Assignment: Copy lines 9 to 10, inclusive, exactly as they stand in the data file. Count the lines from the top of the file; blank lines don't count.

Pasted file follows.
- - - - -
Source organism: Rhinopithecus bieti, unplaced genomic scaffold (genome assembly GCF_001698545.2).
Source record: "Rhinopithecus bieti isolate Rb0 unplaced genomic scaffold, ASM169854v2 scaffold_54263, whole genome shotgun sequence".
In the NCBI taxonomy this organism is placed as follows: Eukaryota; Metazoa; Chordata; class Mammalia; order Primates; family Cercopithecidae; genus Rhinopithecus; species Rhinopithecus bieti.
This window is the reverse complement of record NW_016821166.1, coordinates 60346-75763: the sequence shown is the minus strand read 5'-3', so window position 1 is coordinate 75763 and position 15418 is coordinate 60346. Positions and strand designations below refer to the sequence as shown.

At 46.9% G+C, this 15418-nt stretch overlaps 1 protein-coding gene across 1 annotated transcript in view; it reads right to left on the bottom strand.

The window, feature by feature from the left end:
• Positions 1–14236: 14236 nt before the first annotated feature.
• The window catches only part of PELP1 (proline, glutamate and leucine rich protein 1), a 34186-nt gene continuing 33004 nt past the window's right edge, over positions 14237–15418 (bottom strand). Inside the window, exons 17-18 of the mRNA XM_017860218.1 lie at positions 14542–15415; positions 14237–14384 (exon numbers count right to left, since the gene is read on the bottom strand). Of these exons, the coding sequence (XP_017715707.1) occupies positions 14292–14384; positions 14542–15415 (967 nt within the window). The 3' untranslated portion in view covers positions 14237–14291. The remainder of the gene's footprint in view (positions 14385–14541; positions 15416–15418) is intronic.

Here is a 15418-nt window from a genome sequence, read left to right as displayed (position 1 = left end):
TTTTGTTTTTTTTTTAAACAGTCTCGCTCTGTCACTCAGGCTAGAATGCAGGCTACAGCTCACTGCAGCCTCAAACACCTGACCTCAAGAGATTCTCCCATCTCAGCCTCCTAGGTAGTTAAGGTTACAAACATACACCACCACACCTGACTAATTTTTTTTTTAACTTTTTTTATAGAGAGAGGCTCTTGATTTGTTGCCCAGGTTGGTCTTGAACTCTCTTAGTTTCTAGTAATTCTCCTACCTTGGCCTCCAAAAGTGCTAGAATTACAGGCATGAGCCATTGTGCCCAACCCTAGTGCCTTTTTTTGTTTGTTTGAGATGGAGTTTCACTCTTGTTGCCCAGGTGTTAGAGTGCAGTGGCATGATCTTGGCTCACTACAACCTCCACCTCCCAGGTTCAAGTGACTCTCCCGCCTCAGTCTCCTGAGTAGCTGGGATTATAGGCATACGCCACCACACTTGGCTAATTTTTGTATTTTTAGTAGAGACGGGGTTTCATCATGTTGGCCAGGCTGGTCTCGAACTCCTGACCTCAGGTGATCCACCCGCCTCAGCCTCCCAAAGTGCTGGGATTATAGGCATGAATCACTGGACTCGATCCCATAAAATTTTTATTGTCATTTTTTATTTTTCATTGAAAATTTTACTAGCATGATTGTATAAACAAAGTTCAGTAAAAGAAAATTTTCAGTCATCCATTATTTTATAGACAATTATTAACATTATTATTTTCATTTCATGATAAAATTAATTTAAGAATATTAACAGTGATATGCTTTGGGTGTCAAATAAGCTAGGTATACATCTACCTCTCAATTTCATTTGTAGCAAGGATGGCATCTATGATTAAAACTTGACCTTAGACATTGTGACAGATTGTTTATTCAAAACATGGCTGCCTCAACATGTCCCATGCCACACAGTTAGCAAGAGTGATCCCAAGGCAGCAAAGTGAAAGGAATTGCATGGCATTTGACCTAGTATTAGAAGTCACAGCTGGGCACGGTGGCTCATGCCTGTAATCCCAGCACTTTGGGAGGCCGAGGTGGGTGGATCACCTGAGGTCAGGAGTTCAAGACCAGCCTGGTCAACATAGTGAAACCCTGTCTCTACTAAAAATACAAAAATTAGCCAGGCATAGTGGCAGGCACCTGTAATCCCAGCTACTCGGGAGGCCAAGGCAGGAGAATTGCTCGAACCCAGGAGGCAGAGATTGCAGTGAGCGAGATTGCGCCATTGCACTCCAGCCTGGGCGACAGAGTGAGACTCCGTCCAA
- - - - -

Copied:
Here is a 15418-nt window from a genome sequence, read left to right as displayed (position 1 = left end):
TTTTGTTTTTTTTTTAAACAGTCTCGCTCTGTCACTCAGGCTAGAATGCAGGCTACAGCTCACTGCAGCCTCAAACACCTGACCTCAAGAGATTCTCCCATCTCAGCCTCCTAGGTAGTTAAGGTTACAAACATACACCACCACACCTGACTAATTTTTTTTTTAACTTTTTTTATAGAGAGAGGCTCTTGATTTGTTGCCCAGGTTGGTCTTGAACTCTCTTAGTTTCTAGTAATTCTCCTACCTTGGCCTCCAAAAGTGCTAGAATTACAGGCATGAGCCATTGTGCCCAACCCTAGTGCCTTTTTTTGTTTGTTTGAGATGGAGTTTCACTCTTGTTGCCCAGGTGTTAGAGTGCAGTGGCATGATCTTGGCTCACTACAACCTCCACCTCCCAGGTTCAAGTGACTCTCCCGCCTCAGTCTCCTGAGTAGCTGGGATTATAGGCATACGCCACCACACTTGGCTAATTTTTGTATTTTTAGTAGAGACGGGGTTTCATCATGTTGGCCAGGCTGGTCTCGAACTCCTGACCTCAGGTGATCCACCCGCCTCAGCCTCCCAAAGTGCTGGGATTATAGGCATGAATCACTGGACTCGATCCCATAAAATTTTTATTGTCATTTTTTATTTTTCATTGAAAATTTTACTAGCATGATTGTATAAACAAAGTTCAGTAAAAGAAAATTTTCAGTCATCCATTATTTTATAGACAATTATTAACATTATTATTTTCATTTCATGATAAAATTAATTTAAGAATATTAACAGTGATATGCTTTGGGTGTCAAATAAGCTAGGTATACATCTACCTCTCAATTTCATTTGTAGCAAGGATGGCATCTATGATTAAAACTTGACCTTAGACATTGTGACAGATTGTTTATTCAAAACATGGCTGCCTCAACATGTCCCATGCCACACAGTTAGCAAGAGTGATCCCAAGGCAGCAAAGTGAAAGGAATTGCATGGCATTTGACCTAGTATTAGAAGTCACAGCTGGGCACGGTGGCTCATGCCTGTAATCCCAGCACTTTGGGAGGCCGAGGTGGGTGGATCACCTGAGGTCAGGAGTTCAAGACCAGCCTGGTCAACATAGTGAAACCCTGTCTCTACTAAAAATACAAAAATTAGCCAGGCATAGTGGCAGGCACCTGTAATCCCAGCTACTCGGGAGGCCAAGGCAGGAGAATTGCTCGAACCCAGGAGGCAGAGATTGCAGTGAGCGAGATTGCGCCATTGCACTCCAGCCTGGGCGACAGAGTGAGACTCCGTCCAA